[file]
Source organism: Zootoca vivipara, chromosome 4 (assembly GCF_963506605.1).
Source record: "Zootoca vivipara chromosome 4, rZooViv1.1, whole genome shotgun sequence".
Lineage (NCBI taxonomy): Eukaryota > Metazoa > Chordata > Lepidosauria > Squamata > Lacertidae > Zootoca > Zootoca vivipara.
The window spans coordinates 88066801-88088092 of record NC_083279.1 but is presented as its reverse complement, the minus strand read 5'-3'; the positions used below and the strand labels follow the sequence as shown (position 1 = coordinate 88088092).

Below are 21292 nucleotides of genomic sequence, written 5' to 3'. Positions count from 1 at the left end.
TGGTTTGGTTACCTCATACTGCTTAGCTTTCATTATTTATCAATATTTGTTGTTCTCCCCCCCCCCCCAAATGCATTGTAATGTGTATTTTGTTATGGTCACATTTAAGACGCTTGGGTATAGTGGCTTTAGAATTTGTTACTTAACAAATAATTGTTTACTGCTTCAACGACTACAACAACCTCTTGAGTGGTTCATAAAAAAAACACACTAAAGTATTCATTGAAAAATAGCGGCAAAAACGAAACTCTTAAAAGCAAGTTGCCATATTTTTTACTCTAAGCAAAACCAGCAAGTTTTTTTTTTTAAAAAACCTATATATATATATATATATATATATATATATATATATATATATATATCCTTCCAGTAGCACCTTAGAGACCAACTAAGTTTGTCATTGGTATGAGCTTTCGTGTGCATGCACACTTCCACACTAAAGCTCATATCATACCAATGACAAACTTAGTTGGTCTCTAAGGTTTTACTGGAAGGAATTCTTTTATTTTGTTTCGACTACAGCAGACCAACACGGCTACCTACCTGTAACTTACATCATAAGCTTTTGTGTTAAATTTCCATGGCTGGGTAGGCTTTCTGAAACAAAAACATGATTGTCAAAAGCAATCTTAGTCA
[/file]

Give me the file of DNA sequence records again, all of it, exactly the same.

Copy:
Source organism: Zootoca vivipara, chromosome 4 (assembly GCF_963506605.1).
Source record: "Zootoca vivipara chromosome 4, rZooViv1.1, whole genome shotgun sequence".
Lineage (NCBI taxonomy): Eukaryota > Metazoa > Chordata > Lepidosauria > Squamata > Lacertidae > Zootoca > Zootoca vivipara.
The window spans coordinates 88066801-88088092 of record NC_083279.1 but is presented as its reverse complement, the minus strand read 5'-3'; the positions used below and the strand labels follow the sequence as shown (position 1 = coordinate 88088092).

Below are 21292 nucleotides of genomic sequence, written 5' to 3'. Positions count from 1 at the left end.
TGGTTTGGTTACCTCATACTGCTTAGCTTTCATTATTTATCAATATTTGTTGTTCTCCCCCCCCCCCCAAATGCATTGTAATGTGTATTTTGTTATGGTCACATTTAAGACGCTTGGGTATAGTGGCTTTAGAATTTGTTACTTAACAAATAATTGTTTACTGCTTCAACGACTACAACAACCTCTTGAGTGGTTCATAAAAAAAACACACTAAAGTATTCATTGAAAAATAGCGGCAAAAACGAAACTCTTAAAAGCAAGTTGCCATATTTTTTACTCTAAGCAAAACCAGCAAGTTTTTTTTTTTAAAAAACCTATATATATATATATATATATATATATATATATATATATATATATATCCTTCCAGTAGCACCTTAGAGACCAACTAAGTTTGTCATTGGTATGAGCTTTCGTGTGCATGCACACTTCCACACTAAAGCTCATATCATACCAATGACAAACTTAGTTGGTCTCTAAGGTTTTACTGGAAGGAATTCTTTTATTTTGTTTCGACTACAGCAGACCAACACGGCTACCTACCTGTAACTTACATCATAAGCTTTTGTGTTAAATTTCCATGGCTGGGTAGGCTTTCTGAAACAAAAACATGATTGTCAAAAGCAATCTTAGTCA